Typically it’s an open space, so we elevated our bicycles on one side of the space so people can get a sense that it was a different product and what the use case was at a glance.
Step four: Create a visually distinct sub-brand
Talking about the branding in the space was a big part of it. This is Priority Bicycles, but this is a Priority Bicycles Adventure Center Experience in Xtracycle in the Bay Area. The graphics and iconography that live alongside that had to be very refined.
It was important for us to share the assets with our partners quickly. You go from one design logo asset to, 60, 70, 80 different executable assets just for this sub-brand. Having all those assets shared in a place where we can make sure that we are keeping the thread of the brand tight was really important. We could show what the North Star was and the guiding path for it all the way through.
The idea of adventure gave us this really interesting way to modify our logo and apply it to the experience. Where the Adventure Center was, and what you could do there, were things that we wanted to pull forward in the logo. We had some different iterations, but landed on our Priority “P” with the Golden Gate Bridge cutting through it.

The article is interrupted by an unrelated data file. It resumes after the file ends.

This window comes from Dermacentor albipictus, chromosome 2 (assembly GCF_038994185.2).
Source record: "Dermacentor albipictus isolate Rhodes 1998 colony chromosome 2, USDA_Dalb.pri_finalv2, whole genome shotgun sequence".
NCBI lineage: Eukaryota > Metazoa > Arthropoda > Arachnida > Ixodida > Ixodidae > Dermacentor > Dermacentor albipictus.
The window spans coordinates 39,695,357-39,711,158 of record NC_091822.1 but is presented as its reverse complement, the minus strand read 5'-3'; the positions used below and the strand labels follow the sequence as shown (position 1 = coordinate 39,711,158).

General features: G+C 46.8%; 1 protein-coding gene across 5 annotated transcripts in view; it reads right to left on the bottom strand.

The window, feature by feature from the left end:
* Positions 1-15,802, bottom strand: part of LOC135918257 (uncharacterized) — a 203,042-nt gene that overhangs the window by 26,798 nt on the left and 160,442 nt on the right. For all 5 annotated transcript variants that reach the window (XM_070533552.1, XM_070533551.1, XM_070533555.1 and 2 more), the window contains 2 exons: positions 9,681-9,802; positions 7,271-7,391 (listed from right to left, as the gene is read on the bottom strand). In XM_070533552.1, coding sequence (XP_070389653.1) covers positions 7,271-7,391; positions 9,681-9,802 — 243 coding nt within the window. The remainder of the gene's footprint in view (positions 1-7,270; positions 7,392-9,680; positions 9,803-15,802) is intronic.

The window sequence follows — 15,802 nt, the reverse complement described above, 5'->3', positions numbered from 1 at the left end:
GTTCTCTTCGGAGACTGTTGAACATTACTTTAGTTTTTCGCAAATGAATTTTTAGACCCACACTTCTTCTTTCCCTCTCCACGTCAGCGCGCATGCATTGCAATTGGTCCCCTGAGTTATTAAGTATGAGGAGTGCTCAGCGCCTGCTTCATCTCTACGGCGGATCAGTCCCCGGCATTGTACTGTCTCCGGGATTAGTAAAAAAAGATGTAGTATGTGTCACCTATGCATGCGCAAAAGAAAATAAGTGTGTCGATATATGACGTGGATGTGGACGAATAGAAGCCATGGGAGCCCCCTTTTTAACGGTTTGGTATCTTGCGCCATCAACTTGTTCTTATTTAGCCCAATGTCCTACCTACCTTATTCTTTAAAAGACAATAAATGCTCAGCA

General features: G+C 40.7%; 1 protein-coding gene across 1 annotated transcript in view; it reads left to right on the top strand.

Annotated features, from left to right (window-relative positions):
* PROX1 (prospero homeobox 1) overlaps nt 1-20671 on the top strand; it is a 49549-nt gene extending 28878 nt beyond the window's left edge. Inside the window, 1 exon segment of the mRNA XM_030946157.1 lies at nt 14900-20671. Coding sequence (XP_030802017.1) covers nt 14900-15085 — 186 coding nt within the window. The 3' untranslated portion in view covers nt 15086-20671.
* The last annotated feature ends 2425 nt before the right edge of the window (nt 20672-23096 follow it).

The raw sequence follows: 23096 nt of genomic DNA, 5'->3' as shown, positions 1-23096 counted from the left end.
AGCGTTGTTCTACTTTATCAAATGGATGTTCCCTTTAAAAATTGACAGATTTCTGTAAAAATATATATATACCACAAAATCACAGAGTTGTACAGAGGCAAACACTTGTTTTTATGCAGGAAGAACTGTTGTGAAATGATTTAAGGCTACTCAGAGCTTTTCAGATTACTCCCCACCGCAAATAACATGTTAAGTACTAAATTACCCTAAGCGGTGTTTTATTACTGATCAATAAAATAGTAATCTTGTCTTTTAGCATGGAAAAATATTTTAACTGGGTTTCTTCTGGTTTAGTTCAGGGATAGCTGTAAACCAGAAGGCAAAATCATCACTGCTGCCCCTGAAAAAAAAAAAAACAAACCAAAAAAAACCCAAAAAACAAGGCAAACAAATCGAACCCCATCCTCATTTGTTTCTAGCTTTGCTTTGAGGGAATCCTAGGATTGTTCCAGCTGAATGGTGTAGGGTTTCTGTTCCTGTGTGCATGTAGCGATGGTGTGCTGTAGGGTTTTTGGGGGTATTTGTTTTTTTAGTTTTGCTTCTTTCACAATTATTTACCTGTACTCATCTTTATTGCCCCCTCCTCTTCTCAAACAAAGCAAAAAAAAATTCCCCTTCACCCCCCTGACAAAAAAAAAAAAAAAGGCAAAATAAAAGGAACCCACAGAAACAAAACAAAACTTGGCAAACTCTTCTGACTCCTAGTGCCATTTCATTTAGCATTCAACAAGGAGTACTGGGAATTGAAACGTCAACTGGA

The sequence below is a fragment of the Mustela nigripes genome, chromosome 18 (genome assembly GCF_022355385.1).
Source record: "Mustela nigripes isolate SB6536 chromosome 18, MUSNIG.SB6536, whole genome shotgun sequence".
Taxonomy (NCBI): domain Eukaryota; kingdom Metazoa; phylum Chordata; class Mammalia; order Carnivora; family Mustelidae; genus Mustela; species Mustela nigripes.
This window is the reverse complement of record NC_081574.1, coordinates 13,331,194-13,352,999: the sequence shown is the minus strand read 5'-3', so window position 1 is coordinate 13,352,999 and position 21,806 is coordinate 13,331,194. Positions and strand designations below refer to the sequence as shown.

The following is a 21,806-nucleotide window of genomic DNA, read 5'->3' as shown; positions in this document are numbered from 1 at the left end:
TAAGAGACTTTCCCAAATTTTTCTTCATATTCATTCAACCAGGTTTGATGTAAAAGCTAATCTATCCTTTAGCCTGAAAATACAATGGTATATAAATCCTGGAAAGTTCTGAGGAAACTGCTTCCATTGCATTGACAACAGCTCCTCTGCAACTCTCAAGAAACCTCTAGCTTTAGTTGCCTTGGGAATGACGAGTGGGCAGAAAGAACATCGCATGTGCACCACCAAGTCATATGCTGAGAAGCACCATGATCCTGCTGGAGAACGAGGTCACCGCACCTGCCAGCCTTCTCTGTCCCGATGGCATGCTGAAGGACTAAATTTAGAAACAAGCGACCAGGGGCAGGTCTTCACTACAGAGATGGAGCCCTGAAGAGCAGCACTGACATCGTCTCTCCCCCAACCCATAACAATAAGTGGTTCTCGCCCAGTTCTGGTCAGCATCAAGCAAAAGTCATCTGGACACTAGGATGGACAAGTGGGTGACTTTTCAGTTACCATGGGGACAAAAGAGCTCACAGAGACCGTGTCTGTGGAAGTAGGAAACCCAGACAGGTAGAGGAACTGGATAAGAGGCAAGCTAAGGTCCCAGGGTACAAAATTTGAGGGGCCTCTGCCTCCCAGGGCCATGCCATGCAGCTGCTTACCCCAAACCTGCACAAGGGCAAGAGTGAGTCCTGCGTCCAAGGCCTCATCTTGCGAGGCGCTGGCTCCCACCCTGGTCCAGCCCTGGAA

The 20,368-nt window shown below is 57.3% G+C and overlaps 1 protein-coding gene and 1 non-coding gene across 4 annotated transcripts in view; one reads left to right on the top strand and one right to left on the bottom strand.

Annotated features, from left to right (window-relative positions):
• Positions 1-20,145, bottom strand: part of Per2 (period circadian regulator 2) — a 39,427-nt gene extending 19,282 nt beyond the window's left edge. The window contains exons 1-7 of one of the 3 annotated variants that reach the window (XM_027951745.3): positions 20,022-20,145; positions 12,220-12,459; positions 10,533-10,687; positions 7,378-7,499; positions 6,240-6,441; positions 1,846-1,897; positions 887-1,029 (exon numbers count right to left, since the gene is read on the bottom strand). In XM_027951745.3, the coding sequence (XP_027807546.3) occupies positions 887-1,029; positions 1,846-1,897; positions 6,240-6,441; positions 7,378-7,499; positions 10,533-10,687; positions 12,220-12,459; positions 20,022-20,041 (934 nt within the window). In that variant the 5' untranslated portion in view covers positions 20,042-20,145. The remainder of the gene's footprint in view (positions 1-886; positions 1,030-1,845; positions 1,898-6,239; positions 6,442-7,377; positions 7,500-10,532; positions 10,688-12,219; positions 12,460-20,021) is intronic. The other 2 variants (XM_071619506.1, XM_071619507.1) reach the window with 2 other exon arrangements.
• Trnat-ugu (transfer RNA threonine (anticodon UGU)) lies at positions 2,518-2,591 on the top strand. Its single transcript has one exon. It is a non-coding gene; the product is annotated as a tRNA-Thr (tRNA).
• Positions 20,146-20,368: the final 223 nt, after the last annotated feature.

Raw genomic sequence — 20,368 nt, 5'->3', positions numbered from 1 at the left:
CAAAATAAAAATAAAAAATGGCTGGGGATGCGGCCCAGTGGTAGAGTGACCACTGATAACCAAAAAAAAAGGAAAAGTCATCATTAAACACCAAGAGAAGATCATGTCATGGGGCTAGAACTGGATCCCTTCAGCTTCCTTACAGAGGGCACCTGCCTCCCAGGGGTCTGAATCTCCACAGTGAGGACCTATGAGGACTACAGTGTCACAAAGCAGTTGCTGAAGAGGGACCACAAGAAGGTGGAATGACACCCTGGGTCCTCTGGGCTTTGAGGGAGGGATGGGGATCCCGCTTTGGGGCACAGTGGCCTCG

Being able to capture that sense of exploration and freedom in the logo…that’s what happens with bikes. That’s something that we all got when we were kids hopping on a bike: It’s your first sense of freedom. And I think that’s why people continue to love bikes, no matter what age or stage they’re at.
Step five: Share it with the world
You’ve got to tell big, big stories in big ways for people. When we launched the Adventure Center, we ended up having five events over a two-day period. We had a media meet up day where we met with some different content influencers. We had an open house. Then there was a group ride, a speaking event. And the next day, we had a family day and a demo sale.
There was a lot of nervousness, but our family and friends were there and I think we delivered on what we wanted: That sense of positivity, community, and fun.